Setting up his equipment in a remote country house, still determined to use his brain wave recording technology to contact his wife "beyond the veil," Blair takes up with a manipulative spiritualist, Mrs. Walters (Revere), abandons his daughter and even helps Ms. Walters cover up the murder of his own maid, when the poor woman gets "too close" to their disturbing secret.
The big secret is a doozy: a gaggle of diving helmet-wearing corpses seated round the table in a combination Frankenstein laboratory and spiritualist seance, the perfect merging of science with the occult! To detail any more would be a sin, but suffice it to say that with Revere's sinister spiritualist, Karloff finds another excellent actress to work with. Where he generated great warmth with Warde, he generates conflicted remorse and determination with his wife's dark shadow, Ms. Walters.
It is to Dmytryk's credit that the film takes some time to let characters develop in both negative and positive directions. The fears of the general scientific community towards something beyond their understanding doesn't stem from a knee-jerk hostility to new ideas as such, but rather the worry that in opening the gate between this world and the next, we risk exposure to some demonic force beyond our power to control. Whereas most scientific communities in these films just snicker and deride, this attitude is at least open-minded and refreshing.
This deviation from simple religious and scientific dogma provides an unusually clear window into the era's fears; in 1941, the U.S. was still dealing with its isolationist stance with regard to the Second World War. Dr. Blair's fellow scientists don't mock him, being too respectful of his previous brain wave research, but they argue: "We don't know what evil may be lurking beyond that veil!" The dread here is less about death than about opening a telecommunications bridge to the afterlife, i.e. once we start messing in Europe's affairs, what's to stop Europe from messing in ours? Once we let the dead back in, what's to keep them out again?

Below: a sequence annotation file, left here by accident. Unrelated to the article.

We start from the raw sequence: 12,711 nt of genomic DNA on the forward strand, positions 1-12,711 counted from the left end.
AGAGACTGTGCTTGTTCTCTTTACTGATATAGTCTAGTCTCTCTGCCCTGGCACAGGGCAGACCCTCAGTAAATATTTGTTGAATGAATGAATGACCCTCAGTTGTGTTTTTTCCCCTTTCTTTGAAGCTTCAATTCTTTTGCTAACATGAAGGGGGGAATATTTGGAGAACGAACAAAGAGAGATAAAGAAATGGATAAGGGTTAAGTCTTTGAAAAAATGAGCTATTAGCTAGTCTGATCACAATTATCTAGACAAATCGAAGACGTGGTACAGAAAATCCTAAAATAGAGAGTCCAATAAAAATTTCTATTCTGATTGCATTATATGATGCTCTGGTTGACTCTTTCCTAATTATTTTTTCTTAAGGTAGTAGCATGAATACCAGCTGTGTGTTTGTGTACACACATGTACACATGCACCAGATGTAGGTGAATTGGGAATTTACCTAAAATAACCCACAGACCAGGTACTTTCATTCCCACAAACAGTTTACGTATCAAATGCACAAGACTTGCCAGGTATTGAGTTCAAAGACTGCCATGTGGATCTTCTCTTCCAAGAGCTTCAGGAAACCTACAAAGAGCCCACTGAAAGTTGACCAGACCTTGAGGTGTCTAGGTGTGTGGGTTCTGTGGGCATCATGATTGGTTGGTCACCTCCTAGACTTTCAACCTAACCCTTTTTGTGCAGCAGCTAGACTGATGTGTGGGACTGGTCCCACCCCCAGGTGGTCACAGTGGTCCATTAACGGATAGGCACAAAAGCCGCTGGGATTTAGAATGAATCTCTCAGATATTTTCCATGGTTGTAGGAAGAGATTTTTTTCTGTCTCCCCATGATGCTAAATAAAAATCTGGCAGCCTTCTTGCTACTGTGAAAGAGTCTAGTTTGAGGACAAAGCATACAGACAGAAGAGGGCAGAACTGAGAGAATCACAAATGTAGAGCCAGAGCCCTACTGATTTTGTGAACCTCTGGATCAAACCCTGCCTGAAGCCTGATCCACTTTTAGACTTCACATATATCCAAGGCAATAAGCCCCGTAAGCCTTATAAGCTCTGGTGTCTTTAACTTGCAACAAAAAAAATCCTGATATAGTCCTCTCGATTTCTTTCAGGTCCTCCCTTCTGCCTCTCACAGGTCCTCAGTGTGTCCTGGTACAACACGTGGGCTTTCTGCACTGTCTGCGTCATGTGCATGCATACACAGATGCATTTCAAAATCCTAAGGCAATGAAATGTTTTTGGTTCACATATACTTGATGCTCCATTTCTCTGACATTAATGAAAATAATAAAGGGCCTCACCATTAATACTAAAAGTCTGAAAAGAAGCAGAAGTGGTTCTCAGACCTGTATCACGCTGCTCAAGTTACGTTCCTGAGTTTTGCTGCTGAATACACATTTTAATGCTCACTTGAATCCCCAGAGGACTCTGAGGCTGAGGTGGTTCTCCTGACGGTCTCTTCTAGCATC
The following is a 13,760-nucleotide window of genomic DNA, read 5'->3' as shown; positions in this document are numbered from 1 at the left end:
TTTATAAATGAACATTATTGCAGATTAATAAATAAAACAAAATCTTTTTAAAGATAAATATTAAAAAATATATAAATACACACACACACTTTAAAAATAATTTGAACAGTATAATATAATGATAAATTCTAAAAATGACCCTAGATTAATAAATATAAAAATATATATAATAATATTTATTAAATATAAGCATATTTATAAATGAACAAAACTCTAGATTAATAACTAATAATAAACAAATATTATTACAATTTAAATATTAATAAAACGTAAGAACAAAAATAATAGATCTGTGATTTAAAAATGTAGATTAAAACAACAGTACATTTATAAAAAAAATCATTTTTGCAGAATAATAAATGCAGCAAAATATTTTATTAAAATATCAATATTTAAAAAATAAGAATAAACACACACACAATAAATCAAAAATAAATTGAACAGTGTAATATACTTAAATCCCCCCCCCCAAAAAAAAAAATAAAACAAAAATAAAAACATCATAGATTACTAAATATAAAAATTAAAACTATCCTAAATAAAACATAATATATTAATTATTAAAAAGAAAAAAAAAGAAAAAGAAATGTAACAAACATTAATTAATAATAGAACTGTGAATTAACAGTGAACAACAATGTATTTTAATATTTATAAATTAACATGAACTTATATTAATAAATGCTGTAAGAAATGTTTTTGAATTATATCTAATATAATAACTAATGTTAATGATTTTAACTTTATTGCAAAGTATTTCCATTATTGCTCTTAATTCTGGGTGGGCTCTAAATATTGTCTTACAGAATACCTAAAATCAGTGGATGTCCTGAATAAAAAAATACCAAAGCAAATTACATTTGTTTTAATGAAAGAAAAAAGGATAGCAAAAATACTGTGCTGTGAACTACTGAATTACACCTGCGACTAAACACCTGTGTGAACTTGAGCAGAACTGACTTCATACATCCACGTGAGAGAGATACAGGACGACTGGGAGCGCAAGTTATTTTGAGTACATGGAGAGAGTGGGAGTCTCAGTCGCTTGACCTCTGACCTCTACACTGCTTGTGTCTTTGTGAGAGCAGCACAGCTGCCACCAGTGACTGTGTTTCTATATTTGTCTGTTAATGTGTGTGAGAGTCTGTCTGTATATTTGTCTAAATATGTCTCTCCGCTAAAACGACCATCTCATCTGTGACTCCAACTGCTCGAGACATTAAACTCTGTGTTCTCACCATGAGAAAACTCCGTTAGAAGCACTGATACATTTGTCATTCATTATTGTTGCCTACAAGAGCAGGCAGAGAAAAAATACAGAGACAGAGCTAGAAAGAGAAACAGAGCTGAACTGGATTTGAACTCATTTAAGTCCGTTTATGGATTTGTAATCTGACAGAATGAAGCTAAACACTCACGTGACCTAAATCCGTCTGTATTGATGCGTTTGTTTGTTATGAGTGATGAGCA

It's a complex narrative for such a short running time (barely an hour) and without Karloff adding so much heart and sympathy it wouldn't be the little powerhouse it is. Revere is great, dark and oddly sexy as the unscrupulous Mrs. Walters, but her horror career never materialized (though the granddaughter of Paul Revere, she was blacklisted, along with Dmyrtryk!). Her performance here will intrigue classic horror devotees, for whom a new scary face is always welcome. In short, one goes into THE DEVIL COMMANDS for Karloff, one comes out with Karloff, and Ann Revere!
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(Portions of this entry were originally written for popmatters in 2003)